Hoteliers should keep in mind that migrating to the cloud could potentially open up new data security concerns.
The world has already moved online, and what’s now making this global interconnected web churn are the numerous data storage facilities housing terabytes of readily accessible information no matter the local access point. We call this “The Cloud.”
But before you treat it as a panacea for whatever technology pain point or automation problem your hotel may have, there are two major drawbacks to migrating all of your processes online that you would be wise to first understand, especially given the risk for a cybersecurity breach.
Loss of control
With cloud-based systems, you are never in total control because it is not your system. Whether the information is housed with Google, Apple or any other major supplier, if they go down, your hands are tied. And please don’t shrug this off because of the trust you might have in such large tech companies—it can still happen! Depending on the cloud architecture and how your information is hopping around from server to server, it may take a long time to get your data back or, worse, there may be no data left to recover at all. With on-premise data management, however, system availability is never a problem.
Moreover, all this hopping around represents a potential point of breach as you will not have full control over the security of your information. As well, the more middlemen, storage devices, administrators and governing bodies you fold into to this processing chain, the more weak points you are also introducing. The bottom line is that the bigger the cloud you host your data with, the more users there are on the system and the more possible access points there now are.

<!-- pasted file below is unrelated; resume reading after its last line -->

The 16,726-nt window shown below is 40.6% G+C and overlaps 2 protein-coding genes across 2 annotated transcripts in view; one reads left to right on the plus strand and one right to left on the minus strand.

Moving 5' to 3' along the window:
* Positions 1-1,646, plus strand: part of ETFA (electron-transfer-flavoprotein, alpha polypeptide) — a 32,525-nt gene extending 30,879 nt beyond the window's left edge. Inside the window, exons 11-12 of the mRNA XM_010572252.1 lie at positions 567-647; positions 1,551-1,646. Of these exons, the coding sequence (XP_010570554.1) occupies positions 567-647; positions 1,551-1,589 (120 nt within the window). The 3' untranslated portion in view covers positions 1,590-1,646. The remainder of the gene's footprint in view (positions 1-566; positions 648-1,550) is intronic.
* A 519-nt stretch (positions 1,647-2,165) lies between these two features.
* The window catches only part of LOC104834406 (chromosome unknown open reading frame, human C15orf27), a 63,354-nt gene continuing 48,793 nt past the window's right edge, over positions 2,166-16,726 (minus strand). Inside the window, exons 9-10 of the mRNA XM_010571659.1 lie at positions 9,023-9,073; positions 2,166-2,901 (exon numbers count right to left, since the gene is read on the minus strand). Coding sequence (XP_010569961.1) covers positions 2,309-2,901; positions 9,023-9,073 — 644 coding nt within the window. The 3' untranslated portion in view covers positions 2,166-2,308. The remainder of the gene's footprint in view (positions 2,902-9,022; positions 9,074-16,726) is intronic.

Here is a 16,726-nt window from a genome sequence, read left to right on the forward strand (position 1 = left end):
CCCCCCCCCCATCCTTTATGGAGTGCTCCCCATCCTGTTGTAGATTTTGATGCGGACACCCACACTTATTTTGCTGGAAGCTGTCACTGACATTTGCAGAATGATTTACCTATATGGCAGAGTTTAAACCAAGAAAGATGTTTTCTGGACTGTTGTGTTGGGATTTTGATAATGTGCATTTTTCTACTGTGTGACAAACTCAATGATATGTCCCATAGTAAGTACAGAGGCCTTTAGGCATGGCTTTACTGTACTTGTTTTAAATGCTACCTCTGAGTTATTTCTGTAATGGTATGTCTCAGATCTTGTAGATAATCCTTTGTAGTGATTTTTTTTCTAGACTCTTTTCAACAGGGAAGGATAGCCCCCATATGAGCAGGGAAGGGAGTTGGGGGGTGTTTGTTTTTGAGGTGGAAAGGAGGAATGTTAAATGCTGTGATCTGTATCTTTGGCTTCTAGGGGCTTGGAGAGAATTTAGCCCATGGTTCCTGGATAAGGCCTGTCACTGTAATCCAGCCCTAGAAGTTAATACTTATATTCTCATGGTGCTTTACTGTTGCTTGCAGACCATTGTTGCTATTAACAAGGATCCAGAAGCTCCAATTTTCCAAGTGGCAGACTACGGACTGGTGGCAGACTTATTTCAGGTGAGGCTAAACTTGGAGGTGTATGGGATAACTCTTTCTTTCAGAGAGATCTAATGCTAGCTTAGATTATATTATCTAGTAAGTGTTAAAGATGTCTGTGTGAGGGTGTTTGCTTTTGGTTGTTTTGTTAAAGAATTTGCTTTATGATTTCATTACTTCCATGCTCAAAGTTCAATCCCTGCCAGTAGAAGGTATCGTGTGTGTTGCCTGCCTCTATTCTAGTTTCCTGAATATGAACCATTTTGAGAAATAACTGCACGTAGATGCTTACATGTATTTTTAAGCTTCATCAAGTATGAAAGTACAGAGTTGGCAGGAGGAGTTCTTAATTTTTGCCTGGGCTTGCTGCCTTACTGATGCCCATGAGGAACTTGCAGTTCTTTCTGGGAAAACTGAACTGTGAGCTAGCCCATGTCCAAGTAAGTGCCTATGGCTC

A straightforward hybrid solution for this is to install a local backup for seamless business continuity. This ensures that the moment you lose your connection to the cloud, you can work on an on-premise backup then sync the information once the internet is fully functional again.
In its most basic form, a Janus or man-in-the-middle attack (MITM) happens when someone impersonates the digital identity of a trusted online authority and then, for instance, warns a user that his or her account might be compromised and requests sensitive details to remedy the situation. Believing that the correspondence is being made on behalf of an official source, victims would then enter their passwords or other private information via what appears to be a secure access point, thereby giving the attacker the key to their email records or online data backups.
Phishing is a common form of a MITM attack with the objective being simply eavesdropping or something more malicious, such as the installation of ransomware. This occurs when a phisher secrets relays or possibly alters the communications between two parties who both believe that they are communicating directly and privately.
Every online service you recruit thus presents yet another opportunity for a MITM attack as you are introducing yet another form of communication between the hotelier and the cloud. First, relying on a trusted vendor means that there is now the potential for a phisher to impersonate this supplier. Second, once someone has gained access to your online data systems, it is far easier for them to do damage or delete records.
A MITM attack might occur at a hotel when a guest tries to access the WiFi network, for example. A hacker can create an online portal that looks legitimate and asks for the guest’s name, room number and possibly a username or password. It seems trustworthy, but now the phisher has a back door into the guest’s system. And worse still, there’s already a limited variety of WiFi auditing and vulnerable device collection software available for everyday purchase that allows nearly anyone to perform a MITM intercept.